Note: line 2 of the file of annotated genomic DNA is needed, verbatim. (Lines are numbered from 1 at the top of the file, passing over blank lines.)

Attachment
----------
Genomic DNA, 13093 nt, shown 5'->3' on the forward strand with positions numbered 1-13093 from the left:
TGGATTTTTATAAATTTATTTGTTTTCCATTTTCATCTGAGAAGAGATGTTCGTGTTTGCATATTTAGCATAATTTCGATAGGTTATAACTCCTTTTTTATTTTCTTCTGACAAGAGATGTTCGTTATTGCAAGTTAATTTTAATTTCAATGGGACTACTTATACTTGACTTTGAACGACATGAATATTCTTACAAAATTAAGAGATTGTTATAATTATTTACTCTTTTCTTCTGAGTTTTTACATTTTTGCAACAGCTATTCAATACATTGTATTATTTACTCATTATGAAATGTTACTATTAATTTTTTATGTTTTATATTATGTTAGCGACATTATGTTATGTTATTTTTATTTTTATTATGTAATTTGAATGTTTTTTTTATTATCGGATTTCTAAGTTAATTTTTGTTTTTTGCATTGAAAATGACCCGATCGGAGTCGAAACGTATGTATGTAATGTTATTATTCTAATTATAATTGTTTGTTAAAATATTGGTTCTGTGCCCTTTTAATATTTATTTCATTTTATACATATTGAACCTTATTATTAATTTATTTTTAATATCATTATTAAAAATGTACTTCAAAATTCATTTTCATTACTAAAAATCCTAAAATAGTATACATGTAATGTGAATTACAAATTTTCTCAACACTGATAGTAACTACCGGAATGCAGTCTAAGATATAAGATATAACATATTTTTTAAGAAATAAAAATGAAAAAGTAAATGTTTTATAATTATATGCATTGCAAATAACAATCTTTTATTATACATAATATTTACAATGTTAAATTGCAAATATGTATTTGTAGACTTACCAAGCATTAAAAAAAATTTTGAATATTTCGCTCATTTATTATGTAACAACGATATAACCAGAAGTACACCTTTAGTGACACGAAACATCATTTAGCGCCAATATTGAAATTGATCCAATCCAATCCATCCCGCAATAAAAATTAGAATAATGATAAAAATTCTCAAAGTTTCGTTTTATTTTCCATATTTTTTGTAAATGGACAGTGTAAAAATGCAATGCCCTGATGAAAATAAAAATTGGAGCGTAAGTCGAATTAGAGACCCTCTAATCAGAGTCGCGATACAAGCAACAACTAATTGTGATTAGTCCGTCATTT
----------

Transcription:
TGGATTTTTATAAATTTATTTGTTTTCCATTTTCATCTGAGAAGAGATGTTCGTGTTTGCATATTTAGCATAATTTCGATAGGTTATAACTCCTTTTTTATTTTCTTCTGACAAGAGATGTTCGTTATTGCAAGTTAATTTTAATTTCAATGGGACTACTTATACTTGACTTTGAACGACATGAATATTCTTACAAAATTAAGAGATTGTTATAATTATTTACTCTTTTCTTCTGAGTTTTTACATTTTTGCAACAGCTATTCAATACATTGTATTATTTACTCATTATGAAATGTTACTATTAATTTTTTATGTTTTATATTATGTTAGCGACATTATGTTATGTTATTTTTATTTTTATTATGTAATTTGAATGTTTTTTTTATTATCGGATTTCTAAGTTAATTTTTGTTTTTTGCATTGAAAATGACCCGATCGGAGTCGAAACGTATGTATGTAATGTTATTATTCTAATTATAATTGTTTGTTAAAATATTGGTTCTGTGCCCTTTTAATATTTATTTCATTTTATACATATTGAACCTTATTATTAATTTATTTTTAATATCATTATTAAAAATGTACTTCAAAATTCATTTTCATTACTAAAAATCCTAAAATAGTATACATGTAATGTGAATTACAAATTTTCTCAACACTGATAGTAACTACCGGAATGCAGTCTAAGATATAAGATATAACATATTTTTTAAGAAATAAAAATGAAAAAGTAAATGTTTTATAATTATATGCATTGCAAATAACAATCTTTTATTATACATAATATTTACAATGTTAAATTGCAAATATGTATTTGTAGACTTACCAAGCATTAAAAAAAATTTTGAATATTTCGCTCATTTATTATGTAACAACGATATAACCAGAAGTACACCTTTAGTGACACGAAACATCATTTAGCGCCAATATTGAAATTGATCCAATCCAATCCATCCCGCAATAAAAATTAGAATAATGATAAAAATTCTCAAAGTTTCGTTTTATTTTCCATATTTTTTGTAAATGGACAGTGTAAAAATGCAATGCCCTGATGAAAATAAAAATTGGAGCGTAAGTCGAATTAGAGACCCTCTAATCAGAGTCGCGATACAAGCAACAACTAATTGTGATTAGTCCGTCATTT